A TRIBUTE TO DR ADADEVOH: THE LABOR OF OUR HEROES PAST By AMBERACIOUS

On 28/Aug/2014 / In Articles

 
Isolation Unit Mainland Hospital, Lagos
19/8/2014
18:00 GMT
 
The ceiling fan blades rolled slowly until they halted. Dr Akin watched the wooden pendulum clock glued against the white painted wall as its pendulum continued to swing, the long arm of the clock dropped at the figure twelve and there was a click sound. 
 
With palpable regrets in his voice he told his assistant Nurse Titi, “time of death 6:00pm.”
 
He could feel tear drop navigating it way from his eyes to the hollow created by the tribal mark on his cheek and in an attempt to hide his emotions from his assistant he turned his back against the lifeless body who had initially been in coma for 24 hours before finally giving up the ghost and reached for the door.
 
That was the best  he could do to prevent Nurse Titi from seeing his tears, he couldn’t have wiped them away as he was gowned from head to toe with this yellow protective wear, he had his hands covered by a pair of green gloves that reached inches beyond his wrists, he also had this google on his face that would have prevented him from  wiping away the tears if he had attempted to, although Nurse Titi couldn’t hear Dr Akin cry but the sound his protective boots made at each impact with the concrete floor gave his emotions away as he sorrowfully walked away. Nurse Titi still couldn’t believe it. The heroic Dr Adadevoh is dead!
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First Consultant Hospital, Lagos
20/7/2014
17:20 GMT
 
Dr Adadevoh was packing her stuffs into her bag getting ready to close for the day. Although her official closing time was 4:00 PM, she had waited to help Dr Johnson, the doctor on call for that day. Dr Adadevoh was already getting used to the extra work as the recent strike action embarked by government doctors created a ripple effect with influx of more patients at various private hospitals and the First Consultant Hospital was not an exception.
 As she made her way to the parking lot where her car had been since 8:00 AM, she was lost in thought of how she would get home before 8:00 PM with the annoying hold up that awaited her at the Obalende Axis. Then she saw an ambulance drive in blasting siren as it parked in front of the hospital entrance door. She needed no prophet to foresee that her assistance would be needed. She simply dropped her bag in her car, locked the car door and headed to meet the new patient.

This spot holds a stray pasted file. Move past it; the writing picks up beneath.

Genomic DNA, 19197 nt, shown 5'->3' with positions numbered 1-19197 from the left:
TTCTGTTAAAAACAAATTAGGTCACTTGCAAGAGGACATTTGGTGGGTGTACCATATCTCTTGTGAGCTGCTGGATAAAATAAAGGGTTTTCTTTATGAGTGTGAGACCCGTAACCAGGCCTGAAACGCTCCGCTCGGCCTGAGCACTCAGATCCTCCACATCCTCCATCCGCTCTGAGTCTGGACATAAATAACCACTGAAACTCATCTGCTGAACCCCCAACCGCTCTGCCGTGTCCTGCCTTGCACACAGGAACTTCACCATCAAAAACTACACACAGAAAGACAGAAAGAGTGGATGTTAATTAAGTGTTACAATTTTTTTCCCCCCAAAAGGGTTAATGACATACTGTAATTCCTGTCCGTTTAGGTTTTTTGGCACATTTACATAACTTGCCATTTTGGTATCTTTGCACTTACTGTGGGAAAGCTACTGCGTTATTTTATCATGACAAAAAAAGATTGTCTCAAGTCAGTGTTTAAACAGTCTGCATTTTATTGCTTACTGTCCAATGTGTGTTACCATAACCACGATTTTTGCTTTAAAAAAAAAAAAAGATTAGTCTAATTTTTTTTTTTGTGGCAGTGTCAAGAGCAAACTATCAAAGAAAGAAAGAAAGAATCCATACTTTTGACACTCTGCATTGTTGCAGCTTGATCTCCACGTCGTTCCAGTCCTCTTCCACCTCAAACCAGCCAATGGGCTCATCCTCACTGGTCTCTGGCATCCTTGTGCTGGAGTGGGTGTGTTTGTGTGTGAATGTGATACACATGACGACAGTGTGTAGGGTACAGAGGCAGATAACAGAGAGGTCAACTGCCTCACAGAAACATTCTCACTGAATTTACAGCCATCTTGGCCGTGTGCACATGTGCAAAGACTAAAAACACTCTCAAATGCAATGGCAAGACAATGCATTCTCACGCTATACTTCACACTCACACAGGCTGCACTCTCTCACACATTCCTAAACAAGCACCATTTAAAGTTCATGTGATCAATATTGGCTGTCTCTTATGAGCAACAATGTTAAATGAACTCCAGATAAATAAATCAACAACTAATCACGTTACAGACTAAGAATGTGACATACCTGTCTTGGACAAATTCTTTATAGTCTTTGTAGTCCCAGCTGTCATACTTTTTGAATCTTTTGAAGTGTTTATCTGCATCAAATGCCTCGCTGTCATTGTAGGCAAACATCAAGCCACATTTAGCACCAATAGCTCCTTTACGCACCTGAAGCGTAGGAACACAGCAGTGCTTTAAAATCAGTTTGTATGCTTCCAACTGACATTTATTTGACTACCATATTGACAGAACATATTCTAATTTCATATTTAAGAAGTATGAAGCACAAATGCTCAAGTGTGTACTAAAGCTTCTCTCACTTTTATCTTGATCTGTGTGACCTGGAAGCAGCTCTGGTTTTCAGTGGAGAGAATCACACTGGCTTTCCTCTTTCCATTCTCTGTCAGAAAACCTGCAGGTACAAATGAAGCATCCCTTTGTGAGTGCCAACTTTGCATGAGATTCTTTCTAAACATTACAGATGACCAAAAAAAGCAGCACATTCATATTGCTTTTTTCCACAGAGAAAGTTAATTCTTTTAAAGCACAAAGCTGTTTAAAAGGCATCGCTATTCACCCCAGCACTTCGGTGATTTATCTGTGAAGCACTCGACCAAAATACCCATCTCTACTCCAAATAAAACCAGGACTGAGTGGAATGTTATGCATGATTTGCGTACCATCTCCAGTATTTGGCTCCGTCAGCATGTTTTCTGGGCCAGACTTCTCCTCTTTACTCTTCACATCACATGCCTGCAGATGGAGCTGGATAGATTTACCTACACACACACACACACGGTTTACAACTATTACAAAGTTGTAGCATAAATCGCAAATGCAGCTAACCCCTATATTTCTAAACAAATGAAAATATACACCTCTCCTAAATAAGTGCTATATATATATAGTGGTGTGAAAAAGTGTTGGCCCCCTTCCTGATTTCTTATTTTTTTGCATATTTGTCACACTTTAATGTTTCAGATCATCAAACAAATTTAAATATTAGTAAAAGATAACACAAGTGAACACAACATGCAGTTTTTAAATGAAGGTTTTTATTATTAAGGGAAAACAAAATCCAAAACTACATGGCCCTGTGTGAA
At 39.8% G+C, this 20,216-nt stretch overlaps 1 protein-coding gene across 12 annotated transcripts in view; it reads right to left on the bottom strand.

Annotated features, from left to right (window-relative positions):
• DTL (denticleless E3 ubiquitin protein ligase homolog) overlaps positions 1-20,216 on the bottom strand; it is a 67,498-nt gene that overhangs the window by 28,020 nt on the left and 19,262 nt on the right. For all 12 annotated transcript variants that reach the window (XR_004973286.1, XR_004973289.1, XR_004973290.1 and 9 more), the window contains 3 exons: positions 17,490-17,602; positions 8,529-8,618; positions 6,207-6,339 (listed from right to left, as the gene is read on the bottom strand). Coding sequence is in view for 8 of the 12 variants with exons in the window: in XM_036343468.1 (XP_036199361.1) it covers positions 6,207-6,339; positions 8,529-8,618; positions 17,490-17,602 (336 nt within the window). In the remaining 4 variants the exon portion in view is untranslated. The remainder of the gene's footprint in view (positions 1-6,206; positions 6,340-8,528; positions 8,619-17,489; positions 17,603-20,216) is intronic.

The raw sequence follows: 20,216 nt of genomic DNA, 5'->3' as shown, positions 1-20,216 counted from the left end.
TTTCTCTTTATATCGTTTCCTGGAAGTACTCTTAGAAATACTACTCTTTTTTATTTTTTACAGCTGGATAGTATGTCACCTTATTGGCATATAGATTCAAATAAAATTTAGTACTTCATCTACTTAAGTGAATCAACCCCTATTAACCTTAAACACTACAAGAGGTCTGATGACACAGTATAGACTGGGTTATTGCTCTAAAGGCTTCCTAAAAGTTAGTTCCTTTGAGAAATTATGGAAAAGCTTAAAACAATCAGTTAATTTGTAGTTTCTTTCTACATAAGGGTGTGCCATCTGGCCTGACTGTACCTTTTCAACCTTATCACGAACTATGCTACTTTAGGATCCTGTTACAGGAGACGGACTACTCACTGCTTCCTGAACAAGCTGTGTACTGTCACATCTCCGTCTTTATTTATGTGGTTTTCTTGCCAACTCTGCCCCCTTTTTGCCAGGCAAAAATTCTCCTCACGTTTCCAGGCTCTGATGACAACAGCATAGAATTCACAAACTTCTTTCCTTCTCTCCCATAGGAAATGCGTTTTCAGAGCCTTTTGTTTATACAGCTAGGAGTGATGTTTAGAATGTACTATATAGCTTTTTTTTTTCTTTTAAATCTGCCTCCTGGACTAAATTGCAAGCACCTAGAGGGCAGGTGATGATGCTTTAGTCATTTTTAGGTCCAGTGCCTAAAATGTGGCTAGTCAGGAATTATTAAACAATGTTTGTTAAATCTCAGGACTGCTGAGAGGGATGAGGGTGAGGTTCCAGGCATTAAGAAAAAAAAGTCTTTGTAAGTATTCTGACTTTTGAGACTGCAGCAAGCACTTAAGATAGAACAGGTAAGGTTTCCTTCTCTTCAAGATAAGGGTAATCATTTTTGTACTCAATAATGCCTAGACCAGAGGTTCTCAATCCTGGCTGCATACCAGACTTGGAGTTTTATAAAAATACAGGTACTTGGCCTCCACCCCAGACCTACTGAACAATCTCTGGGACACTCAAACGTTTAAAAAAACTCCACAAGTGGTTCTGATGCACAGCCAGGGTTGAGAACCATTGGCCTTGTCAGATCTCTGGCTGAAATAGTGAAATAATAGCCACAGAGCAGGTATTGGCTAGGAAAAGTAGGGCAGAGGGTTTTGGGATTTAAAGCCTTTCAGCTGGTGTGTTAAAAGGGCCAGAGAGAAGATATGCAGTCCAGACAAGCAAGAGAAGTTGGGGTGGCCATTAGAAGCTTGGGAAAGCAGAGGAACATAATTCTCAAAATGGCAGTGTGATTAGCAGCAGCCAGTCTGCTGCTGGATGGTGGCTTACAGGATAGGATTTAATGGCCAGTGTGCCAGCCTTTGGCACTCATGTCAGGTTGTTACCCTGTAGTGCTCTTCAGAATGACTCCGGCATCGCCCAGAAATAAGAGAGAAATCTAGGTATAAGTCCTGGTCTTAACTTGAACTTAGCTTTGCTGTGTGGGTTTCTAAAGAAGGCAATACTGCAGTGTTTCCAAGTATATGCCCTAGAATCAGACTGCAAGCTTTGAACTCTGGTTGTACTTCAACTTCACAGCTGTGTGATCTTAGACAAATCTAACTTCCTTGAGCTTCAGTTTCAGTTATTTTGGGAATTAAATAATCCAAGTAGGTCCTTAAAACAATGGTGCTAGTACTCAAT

Before she got to the ambulance, two hospital attendants and a nurse were responding to the emergency call with a stretcher at hand to wheel the incoming patient into the hospital.
 “This patient must be a VIP,” she thought in her heart using the entourage of men in suits that accompanied him as a scale of reference. 
Her guess wasn’t far from the truth: the new patient was a diplomat from Liberia on an Economy summit trip scheduled to hold at Calabar, Nigeria. He was said to be on a straight flight from Lome to Calabar when he slumped during the flight, this made the plane to make an emergency landing at the Muritala Mohammed International Airport, Lagos, for him to receive urgent treatment required.  
Dr Adadevoh made a brisk walk past the records section of the hospital as she walked towards the A and E ward where their new patient would be received. She noticed one of the men in black suit was already opening a folder for this VIP patient.  She heard the record staff ask for the new patient’s name to input in his computer and as she walked through the corridor leading to the A and E, she heard the man in black suit responded, “Mr. Patrick Sawyer”.
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Accident and Emergency Ward First Consultant Hospital
20/7/2014
17:50 GMT
 
Dr Adadevoh was having a critical look at the history she just got from Mr. Patrick Sawyer. She does this after the initial quick history taking to make sure she didn’t leave out a major finding in reaching her diagnosis. 
 “What could have caused the sudden slump.” she puzzled. 
As she engaged her thinking faculty with this puzzle she could feel differentials flying through her head: hypoglyceamia, hypotension, stroke, some form of electrolyte derangement, anaemia.
 Of course, she knew she would have to search deeper to come up with a possible diagnosis. She was now on a second look at the history and examination documented when her eyes fell on the temperature- 400 C; next she saw the history of diarrhea and vomiting. As she continued reading, she saw the part of generalized weakness and then the bleeding from nostrils. Her eyes rested on the bleeding from nostrils part, she quickly rechecked Sawyer on his bed with a 900 degree turning of her head to the right side to see if the adrenaline nasal pack in his nostrils was doing the intended task of arresting the bleeding.
 Patrick Sawyer lay helpless on the bed numbered 4. Though now conscious after receiving few liters of Normal Saline, he looked like he was in some form of distress; he labored with every breath, breathing through his mouth and sweating profusely. Nurse Justina opened the window slides to provide adequate ventilation, synergizing the effect of the ceiling fans blowing some breeze as they circumvent. 
 Dr Adadevoh continued watching the light in complexion huge man whose estimated weight was around 90kg, and then all of a sudden, like an inspiration from nowhere, it clicked! 
“He was coming from Liberia?” she asked.  
Looking at one of the men who brought him in, expecting a confirmation from him to which he nodded.
He answered, “Yes we were coming from Monrovia though we had a stopover at Lome.”